The recently announced $1 billion Government spend on breakthrough hepatitis C treatments is a major milestone that gives hope to the 230,000 Australia’s living with the disease. The aim is to eradicate hepatitis C within a generation in what has been billed as the biggest PBS announcement since the HPV National Immunization Program.
This Government investment in new treatments for hepatitis C is a major step in the right direction. But while the supply side of treatment has been greatly improved by this announcement, there is still much work needed on the demand side that can be supported by effective health communications.
Australia has a relatively high rate of hepatitis C diagnosis (above the UK and US), but only around 2% of people with the hepatitis C virus (HCV) present for treatment each year. Therefore, a key challenge is to encourage more people with HCV to seek the latest medical advice and present for treatment. But this is a complex and multi-faceted problem that requires a firm grasp of the disease and patient behaviour.
The hepatitis C population in Australia is heterogeneous and the barriers to treatment are numerous. The new hepatitis C treatments that will become available on the PBS from 1st March will remove the barriers of side effects and poor efficacy, but there are still many other barriers at the individual level. These include current lifestyle, perceived stigma, work, finance, cultural background, and attitudes to treatment.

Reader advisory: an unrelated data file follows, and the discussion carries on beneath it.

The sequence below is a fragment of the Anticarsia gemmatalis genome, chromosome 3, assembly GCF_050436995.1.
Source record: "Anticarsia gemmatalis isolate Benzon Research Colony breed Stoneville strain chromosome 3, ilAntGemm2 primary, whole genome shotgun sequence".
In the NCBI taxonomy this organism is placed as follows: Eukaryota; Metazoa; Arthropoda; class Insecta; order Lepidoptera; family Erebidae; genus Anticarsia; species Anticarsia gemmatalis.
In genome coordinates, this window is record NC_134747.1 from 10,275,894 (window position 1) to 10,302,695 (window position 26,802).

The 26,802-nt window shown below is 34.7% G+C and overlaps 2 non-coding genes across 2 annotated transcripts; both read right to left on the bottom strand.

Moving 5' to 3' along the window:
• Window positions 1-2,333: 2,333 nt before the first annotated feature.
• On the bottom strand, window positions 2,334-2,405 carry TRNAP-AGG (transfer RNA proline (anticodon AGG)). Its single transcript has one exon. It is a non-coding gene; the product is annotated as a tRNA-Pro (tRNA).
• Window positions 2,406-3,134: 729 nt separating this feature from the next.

A decision to seek treatment might be triggered by the person’s disease stage, changes in life circumstances, stigma reappraisal, awareness of new treatments, and ease of access to professional advice and support. Health communications can help create the right environment and, in turn, increase patient demand for these new treatments.
Hepatitis Australia and state affiliates are doing fantastic work with limited resources, bringing together Government, hospitals, clinicians, community organisations and private industry. The challenge they face is reaching those most likely to seek treatment using the finite resources available.
Traditional disease awareness tactics such as advertising and media coverage will go some way to reaching people with HCV (or at least those seeking new information). But due to the complex nature of the disease, there is also a need to segment the patient population and find innovative ways to engage the target groups most likely to seek treatments. To assist, the Theory of Planned Behaviour Model is a great way to understand the triggers that will most likely drive behavioural change in segmented audiences.
An effective communications program can have both “upstream” cost-saving potential and “downstream” capacity to improve quality of life for patients. To reach people with HCV, a focus on the core benefits of better health and longer life expectancy, coupled with improved healthcare professional support is likely to help.
Encouraging more diagnosed HCV patients to present for treatment is a complex issue that lies at the heart of Australia’s low treatment numbers. New treatments improve the supply side (although there are still bottlenecks in the hepatitis C treatment pathway). But the demand side needs attention with effective use of health communications grounded in an understanding of patient behaviour.